Anglo-Saxon, Primary Phase. c. 675-715 AD

Anglo-Saxon, Primary Phase. c. 675-715 AD


AR Sceatt or Penny, 1.14g (13mm, 12h). Series BX. Type 27. Diademed bust r., quasi-letters surrounding / Bird (or dove?) r. above cross on steps, annulets and pellets in field

Pedigree: From the Douglas Bayern Collection

References: Spink 776. BMC 26. Metcalf 97-9. North 124, pl. 1, 55. Abramson, Studies in Early Medieval Coinage, Series B 7. Naismith, MEC 8, 44

Grade: Some minor porosity, otherwise VF+  (wc1032)

Scroll down for more information about this coin.

Add To Cart

These fascinating early coins from England constitute the earliest indigenous currency found on the British Isles. The departure of the Romans sometime around 414 AD forced the inhabitants to create their own coinage. Sceattas are generally thought to be modeled after coinages found in the surrounding areas and of course based on the earlier coinage from the western Roman Empire. Most scholars believe that the Sceat was merely a misinterpretation of the word for “weight”. Whatever the case, these coins provide a interesting look into a time between the departure of the Romans and the introduction of the Saxons. While archaeological finds and further research has provided more information on where types may have been created, there is little known under whom they were created (most believe that these coins were not royal but struck by independent princes). Most collectors take delight in their fantastical imagery and delightful designs. The coinage was undoubtedly influenced by the eastern Romans (e.g. Byzantine). The primary phase are among the earliest of all Anglo-Saxon coinage and were likely minted in south-eastern or eastern England.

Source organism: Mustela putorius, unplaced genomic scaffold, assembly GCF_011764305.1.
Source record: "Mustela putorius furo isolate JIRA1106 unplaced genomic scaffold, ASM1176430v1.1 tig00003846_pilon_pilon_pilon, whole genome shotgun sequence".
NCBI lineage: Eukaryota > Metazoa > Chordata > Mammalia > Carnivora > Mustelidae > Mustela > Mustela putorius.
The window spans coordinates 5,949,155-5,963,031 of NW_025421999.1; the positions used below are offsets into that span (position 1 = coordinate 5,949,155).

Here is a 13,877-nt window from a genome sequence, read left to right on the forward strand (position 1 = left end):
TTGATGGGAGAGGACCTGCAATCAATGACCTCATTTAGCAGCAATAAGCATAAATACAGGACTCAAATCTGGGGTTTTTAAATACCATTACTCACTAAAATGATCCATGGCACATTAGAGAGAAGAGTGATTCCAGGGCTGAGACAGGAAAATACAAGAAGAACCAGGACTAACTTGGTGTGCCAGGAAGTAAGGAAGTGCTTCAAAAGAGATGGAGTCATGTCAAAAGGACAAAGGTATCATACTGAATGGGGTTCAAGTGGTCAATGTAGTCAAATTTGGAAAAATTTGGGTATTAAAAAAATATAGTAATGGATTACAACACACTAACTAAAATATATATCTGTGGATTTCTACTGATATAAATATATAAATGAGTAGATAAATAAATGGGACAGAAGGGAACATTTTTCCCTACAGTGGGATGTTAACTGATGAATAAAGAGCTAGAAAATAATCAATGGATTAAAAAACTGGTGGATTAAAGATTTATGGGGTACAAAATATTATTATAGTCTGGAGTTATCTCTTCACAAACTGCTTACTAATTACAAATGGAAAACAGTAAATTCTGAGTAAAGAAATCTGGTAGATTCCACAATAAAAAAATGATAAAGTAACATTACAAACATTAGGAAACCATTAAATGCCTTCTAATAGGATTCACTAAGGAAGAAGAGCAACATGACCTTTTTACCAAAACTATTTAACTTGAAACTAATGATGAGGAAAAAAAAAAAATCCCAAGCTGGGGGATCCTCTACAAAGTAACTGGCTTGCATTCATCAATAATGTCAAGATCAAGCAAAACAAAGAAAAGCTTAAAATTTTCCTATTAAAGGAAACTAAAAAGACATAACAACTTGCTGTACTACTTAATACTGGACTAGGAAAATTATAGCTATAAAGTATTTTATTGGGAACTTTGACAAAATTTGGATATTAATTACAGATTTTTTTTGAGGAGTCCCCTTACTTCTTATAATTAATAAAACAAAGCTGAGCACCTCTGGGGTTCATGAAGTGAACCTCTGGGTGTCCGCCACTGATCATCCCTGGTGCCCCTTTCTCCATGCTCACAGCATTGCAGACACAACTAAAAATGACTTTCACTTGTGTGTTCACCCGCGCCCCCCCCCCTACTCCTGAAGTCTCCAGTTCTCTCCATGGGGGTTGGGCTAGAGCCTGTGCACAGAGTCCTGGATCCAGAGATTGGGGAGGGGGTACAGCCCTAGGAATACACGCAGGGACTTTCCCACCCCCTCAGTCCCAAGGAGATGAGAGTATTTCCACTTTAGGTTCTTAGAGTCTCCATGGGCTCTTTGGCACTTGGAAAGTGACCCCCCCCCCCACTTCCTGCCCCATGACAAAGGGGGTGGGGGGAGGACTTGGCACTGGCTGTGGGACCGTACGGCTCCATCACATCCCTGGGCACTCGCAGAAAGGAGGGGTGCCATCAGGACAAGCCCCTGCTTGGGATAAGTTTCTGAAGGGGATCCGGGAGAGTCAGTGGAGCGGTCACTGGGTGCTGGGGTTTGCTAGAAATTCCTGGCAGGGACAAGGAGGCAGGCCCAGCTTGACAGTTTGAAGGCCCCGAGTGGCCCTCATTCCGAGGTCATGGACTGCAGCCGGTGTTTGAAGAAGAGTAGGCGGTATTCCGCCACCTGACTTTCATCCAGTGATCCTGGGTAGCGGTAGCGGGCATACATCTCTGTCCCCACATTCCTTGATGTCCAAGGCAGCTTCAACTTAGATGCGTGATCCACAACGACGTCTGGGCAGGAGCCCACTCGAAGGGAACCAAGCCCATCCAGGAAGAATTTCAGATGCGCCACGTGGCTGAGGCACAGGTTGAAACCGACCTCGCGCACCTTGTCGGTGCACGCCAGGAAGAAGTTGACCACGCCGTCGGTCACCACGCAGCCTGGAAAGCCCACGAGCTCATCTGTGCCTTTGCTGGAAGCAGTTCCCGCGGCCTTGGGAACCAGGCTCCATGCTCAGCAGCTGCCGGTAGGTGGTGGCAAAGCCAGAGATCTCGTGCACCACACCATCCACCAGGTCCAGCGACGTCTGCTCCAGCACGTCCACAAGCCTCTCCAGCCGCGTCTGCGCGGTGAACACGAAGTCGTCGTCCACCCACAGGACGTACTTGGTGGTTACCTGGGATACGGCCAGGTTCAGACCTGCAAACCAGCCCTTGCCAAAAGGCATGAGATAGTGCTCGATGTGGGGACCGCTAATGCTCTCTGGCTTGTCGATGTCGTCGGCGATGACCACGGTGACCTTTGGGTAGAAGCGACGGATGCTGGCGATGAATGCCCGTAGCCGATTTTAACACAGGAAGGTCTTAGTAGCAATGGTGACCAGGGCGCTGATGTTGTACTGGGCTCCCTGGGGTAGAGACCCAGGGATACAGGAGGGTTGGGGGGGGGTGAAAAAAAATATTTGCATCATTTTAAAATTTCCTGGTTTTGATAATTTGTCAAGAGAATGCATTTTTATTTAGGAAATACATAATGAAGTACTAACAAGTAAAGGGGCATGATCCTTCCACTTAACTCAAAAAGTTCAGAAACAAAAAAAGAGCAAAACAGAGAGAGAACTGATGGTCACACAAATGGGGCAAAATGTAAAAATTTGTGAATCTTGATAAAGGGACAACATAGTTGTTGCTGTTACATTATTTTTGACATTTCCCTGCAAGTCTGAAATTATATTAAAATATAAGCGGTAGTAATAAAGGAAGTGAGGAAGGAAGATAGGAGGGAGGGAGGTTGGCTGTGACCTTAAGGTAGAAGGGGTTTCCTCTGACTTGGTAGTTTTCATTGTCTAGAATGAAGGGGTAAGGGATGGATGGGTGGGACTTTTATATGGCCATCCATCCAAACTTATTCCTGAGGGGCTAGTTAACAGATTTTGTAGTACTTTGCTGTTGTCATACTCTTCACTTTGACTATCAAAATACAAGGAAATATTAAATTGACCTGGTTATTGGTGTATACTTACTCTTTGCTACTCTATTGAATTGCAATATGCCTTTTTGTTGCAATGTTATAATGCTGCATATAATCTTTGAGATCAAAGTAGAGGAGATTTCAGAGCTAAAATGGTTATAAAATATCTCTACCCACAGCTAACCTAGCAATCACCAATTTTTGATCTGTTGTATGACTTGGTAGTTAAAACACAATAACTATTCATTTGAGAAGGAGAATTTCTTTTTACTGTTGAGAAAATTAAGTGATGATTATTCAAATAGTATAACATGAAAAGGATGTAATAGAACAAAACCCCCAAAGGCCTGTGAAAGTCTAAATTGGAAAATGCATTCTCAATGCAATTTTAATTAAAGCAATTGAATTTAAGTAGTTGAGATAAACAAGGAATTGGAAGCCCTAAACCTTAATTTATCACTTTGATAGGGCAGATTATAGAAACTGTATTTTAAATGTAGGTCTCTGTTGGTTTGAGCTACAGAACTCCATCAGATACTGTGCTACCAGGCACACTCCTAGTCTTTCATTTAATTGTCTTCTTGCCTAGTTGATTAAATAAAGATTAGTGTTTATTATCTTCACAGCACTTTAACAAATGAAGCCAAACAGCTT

For those interested in the iconography of early Anglo-Saxon coinage, a book by Anna Gannon from 2003 can shed more light on what the symbolism may have meant. She suggests that the bird on a cross that is found on the reverse of this coin is Christian in nature and may have been a reference to the Holy Spirit. For more, see p. 108 of her book.